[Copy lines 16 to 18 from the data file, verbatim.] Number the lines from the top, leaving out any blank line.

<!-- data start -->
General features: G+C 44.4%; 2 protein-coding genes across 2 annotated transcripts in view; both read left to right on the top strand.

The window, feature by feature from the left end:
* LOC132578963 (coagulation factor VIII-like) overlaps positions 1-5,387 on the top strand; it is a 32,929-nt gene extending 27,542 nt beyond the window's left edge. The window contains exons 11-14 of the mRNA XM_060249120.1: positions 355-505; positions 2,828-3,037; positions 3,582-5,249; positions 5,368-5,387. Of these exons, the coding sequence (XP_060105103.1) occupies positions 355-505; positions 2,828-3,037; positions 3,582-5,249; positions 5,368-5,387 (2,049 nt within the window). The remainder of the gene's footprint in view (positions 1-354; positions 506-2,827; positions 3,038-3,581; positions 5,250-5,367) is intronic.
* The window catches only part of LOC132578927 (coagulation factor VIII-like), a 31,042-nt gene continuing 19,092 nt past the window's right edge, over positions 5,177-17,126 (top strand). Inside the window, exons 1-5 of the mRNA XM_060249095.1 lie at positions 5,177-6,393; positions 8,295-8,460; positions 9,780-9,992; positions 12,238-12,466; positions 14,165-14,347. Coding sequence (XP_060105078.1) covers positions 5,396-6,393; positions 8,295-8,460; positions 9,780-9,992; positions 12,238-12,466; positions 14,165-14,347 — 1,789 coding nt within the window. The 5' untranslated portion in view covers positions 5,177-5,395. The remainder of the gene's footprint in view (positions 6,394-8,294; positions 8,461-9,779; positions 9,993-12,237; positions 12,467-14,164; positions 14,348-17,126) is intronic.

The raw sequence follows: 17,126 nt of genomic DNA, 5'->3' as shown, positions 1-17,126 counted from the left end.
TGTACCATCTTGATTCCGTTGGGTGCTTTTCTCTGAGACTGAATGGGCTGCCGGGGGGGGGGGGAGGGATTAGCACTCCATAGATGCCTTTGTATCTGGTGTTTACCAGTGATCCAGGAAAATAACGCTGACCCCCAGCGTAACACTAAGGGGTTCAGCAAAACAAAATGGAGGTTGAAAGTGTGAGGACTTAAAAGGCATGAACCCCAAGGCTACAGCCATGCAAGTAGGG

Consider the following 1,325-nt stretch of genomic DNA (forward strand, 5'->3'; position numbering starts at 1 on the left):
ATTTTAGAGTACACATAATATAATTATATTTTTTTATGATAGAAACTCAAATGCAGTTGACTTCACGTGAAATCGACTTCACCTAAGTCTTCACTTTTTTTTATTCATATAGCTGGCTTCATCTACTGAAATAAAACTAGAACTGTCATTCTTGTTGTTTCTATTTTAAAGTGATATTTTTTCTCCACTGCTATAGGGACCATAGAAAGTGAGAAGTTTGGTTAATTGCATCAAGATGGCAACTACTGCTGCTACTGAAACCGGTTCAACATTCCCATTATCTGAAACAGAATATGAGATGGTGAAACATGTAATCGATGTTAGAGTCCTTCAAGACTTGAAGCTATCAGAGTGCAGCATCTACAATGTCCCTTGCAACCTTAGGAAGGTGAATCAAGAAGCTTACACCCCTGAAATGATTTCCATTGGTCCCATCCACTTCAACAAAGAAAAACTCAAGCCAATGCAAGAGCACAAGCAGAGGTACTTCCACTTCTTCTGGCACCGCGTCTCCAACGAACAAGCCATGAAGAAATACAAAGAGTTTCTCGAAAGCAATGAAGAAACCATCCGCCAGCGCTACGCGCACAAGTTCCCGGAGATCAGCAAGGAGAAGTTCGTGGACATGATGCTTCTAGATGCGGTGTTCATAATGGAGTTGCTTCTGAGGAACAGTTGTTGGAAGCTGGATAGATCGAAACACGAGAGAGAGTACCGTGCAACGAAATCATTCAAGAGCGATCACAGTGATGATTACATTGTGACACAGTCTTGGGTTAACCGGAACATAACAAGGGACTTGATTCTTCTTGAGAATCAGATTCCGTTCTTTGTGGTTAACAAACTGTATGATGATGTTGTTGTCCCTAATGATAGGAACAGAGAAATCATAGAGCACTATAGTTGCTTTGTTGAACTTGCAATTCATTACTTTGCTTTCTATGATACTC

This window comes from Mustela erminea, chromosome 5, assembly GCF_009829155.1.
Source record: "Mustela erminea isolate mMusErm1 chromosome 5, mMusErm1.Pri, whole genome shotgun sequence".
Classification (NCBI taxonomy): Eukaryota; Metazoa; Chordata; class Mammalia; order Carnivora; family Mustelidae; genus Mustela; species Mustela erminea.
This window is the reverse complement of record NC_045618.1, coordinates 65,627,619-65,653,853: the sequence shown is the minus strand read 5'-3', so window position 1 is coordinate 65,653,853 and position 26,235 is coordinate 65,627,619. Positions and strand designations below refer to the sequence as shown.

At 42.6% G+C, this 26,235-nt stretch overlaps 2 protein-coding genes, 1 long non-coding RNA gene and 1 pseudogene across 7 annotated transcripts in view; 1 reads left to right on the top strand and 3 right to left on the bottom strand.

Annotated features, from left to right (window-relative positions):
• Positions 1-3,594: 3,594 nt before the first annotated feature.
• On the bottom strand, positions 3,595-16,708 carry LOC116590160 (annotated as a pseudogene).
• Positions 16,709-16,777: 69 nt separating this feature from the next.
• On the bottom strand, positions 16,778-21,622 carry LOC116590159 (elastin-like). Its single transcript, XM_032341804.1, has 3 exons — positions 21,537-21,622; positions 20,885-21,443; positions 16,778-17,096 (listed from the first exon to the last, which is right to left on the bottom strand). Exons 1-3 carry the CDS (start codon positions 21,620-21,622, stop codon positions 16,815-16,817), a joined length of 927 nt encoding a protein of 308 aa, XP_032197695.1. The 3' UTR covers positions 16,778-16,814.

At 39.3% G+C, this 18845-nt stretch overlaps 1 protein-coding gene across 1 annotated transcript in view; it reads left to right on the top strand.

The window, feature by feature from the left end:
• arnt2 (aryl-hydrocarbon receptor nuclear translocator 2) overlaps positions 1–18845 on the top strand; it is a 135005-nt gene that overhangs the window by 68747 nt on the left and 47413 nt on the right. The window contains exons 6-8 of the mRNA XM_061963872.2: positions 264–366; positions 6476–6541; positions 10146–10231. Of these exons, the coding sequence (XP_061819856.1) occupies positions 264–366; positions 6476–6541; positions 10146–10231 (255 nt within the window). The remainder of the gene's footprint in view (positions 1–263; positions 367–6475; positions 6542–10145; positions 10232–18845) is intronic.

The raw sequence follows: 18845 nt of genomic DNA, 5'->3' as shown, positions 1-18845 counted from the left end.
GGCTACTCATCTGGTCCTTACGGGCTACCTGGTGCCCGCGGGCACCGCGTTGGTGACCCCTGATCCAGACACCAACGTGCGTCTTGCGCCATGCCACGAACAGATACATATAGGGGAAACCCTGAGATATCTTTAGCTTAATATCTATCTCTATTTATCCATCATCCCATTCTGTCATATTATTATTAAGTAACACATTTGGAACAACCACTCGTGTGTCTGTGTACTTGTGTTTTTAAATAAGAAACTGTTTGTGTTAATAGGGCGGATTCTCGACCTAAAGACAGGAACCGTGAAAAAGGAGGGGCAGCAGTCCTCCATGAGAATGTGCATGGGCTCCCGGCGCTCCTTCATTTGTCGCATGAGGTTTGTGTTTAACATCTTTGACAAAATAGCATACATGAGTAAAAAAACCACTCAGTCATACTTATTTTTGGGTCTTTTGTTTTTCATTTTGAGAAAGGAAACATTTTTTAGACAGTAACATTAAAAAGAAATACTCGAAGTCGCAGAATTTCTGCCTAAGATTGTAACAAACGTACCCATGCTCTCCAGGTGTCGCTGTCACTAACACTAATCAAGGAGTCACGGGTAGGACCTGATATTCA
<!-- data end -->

• On the bottom strand, positions 3,595-16,708 carry LOC116590160 (annotated as a pseudogene).
• Positions 16,709-16,777: 69 nt separating this feature from the next.
• On the bottom strand, positions 16,778-21,622 carry LOC116590159 (elastin-like). Its single transcript, XM_032341804.1, has 3 exons — positions 21,537-21,622; positions 20,885-21,443; positions 16,778-17,096 (listed from the first exon to the last, which is right to left on the bottom strand). Exons 1-3 carry the CDS (start codon positions 21,620-21,622, stop codon positions 16,815-16,817), a joined length of 927 nt encoding a protein of 308 aa, XP_032197695.1. The 3' UTR covers positions 16,778-16,814.